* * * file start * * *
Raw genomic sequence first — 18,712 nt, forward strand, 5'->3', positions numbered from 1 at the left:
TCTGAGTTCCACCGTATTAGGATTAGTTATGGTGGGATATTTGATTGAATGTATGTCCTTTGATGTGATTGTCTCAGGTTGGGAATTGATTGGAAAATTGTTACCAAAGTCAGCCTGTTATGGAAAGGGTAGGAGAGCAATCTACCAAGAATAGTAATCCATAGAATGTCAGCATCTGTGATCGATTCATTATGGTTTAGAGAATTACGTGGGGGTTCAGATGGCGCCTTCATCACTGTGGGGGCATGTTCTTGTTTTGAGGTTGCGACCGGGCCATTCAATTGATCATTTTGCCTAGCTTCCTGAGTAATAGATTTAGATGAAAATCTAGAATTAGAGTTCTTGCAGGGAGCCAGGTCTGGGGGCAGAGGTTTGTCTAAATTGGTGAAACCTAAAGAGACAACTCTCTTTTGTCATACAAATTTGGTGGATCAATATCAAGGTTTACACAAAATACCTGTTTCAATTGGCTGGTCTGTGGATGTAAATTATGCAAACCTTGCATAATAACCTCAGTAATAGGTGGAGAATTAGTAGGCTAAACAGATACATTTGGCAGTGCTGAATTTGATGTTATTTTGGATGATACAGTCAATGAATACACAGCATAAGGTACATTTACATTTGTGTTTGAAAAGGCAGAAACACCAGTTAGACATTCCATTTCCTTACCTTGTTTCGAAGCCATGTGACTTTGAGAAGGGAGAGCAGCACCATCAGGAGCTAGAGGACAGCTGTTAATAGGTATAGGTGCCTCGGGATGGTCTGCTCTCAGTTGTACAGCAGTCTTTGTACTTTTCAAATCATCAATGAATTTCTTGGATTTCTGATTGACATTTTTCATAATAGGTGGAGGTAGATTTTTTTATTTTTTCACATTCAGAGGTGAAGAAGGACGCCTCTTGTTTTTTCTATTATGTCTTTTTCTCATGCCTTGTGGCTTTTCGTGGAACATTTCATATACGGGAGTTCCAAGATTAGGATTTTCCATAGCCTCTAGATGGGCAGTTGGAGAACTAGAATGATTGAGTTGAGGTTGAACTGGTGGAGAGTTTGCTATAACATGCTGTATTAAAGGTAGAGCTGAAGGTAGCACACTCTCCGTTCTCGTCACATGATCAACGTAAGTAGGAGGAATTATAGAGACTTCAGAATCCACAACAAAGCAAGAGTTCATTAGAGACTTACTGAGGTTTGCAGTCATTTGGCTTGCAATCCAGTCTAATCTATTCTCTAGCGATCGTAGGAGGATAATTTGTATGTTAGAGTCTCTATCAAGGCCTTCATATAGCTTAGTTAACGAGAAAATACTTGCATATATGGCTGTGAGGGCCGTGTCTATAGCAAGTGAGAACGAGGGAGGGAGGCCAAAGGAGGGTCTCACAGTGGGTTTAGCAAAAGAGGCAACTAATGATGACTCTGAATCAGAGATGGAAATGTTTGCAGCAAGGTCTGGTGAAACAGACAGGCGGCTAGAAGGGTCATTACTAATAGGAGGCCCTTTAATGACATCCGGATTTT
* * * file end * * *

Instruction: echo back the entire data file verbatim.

Raw genomic sequence first — 18,712 nt, forward strand, 5'->3', positions numbered from 1 at the left:
TCTGAGTTCCACCGTATTAGGATTAGTTATGGTGGGATATTTGATTGAATGTATGTCCTTTGATGTGATTGTCTCAGGTTGGGAATTGATTGGAAAATTGTTACCAAAGTCAGCCTGTTATGGAAAGGGTAGGAGAGCAATCTACCAAGAATAGTAATCCATAGAATGTCAGCATCTGTGATCGATTCATTATGGTTTAGAGAATTACGTGGGGGTTCAGATGGCGCCTTCATCACTGTGGGGGCATGTTCTTGTTTTGAGGTTGCGACCGGGCCATTCAATTGATCATTTTGCCTAGCTTCCTGAGTAATAGATTTAGATGAAAATCTAGAATTAGAGTTCTTGCAGGGAGCCAGGTCTGGGGGCAGAGGTTTGTCTAAATTGGTGAAACCTAAAGAGACAACTCTCTTTTGTCATACAAATTTGGTGGATCAATATCAAGGTTTACACAAAATACCTGTTTCAATTGGCTGGTCTGTGGATGTAAATTATGCAAACCTTGCATAATAACCTCAGTAATAGGTGGAGAATTAGTAGGCTAAACAGATACATTTGGCAGTGCTGAATTTGATGTTATTTTGGATGATACAGTCAATGAATACACAGCATAAGGTACATTTACATTTGTGTTTGAAAAGGCAGAAACACCAGTTAGACATTCCATTTCCTTACCTTGTTTCGAAGCCATGTGACTTTGAGAAGGGAGAGCAGCACCATCAGGAGCTAGAGGACAGCTGTTAATAGGTATAGGTGCCTCGGGATGGTCTGCTCTCAGTTGTACAGCAGTCTTTGTACTTTTCAAATCATCAATGAATTTCTTGGATTTCTGATTGACATTTTTCATAATAGGTGGAGGTAGATTTTTTTATTTTTTCACATTCAGAGGTGAAGAAGGACGCCTCTTGTTTTTTCTATTATGTCTTTTTCTCATGCCTTGTGGCTTTTCGTGGAACATTTCATATACGGGAGTTCCAAGATTAGGATTTTCCATAGCCTCTAGATGGGCAGTTGGAGAACTAGAATGATTGAGTTGAGGTTGAACTGGTGGAGAGTTTGCTATAACATGCTGTATTAAAGGTAGAGCTGAAGGTAGCACACTCTCCGTTCTCGTCACATGATCAACGTAAGTAGGAGGAATTATAGAGACTTCAGAATCCACAACAAAGCAAGAGTTCATTAGAGACTTACTGAGGTTTGCAGTCATTTGGCTTGCAATCCAGTCTAATCTATTCTCTAGCGATCGTAGGAGGATAATTTGTATGTTAGAGTCTCTATCAAGGCCTTCATATAGCTTAGTTAACGAGAAAATACTTGCATATATGGCTGTGAGGGCCGTGTCTATAGCAAGTGAGAACGAGGGAGGGAGGCCAAAGGAGGGTCTCACAGTGGGTTTAGCAAAAGAGGCAACTAATGATGACTCTGAATCAGAGATGGAAATGTTTGCAGCAAGGTCTGGTGAAACAGACAGGCGGCTAGAAGGGTCATTACTAATAGGAGGCCCTTTAATGACATCCGGATTTT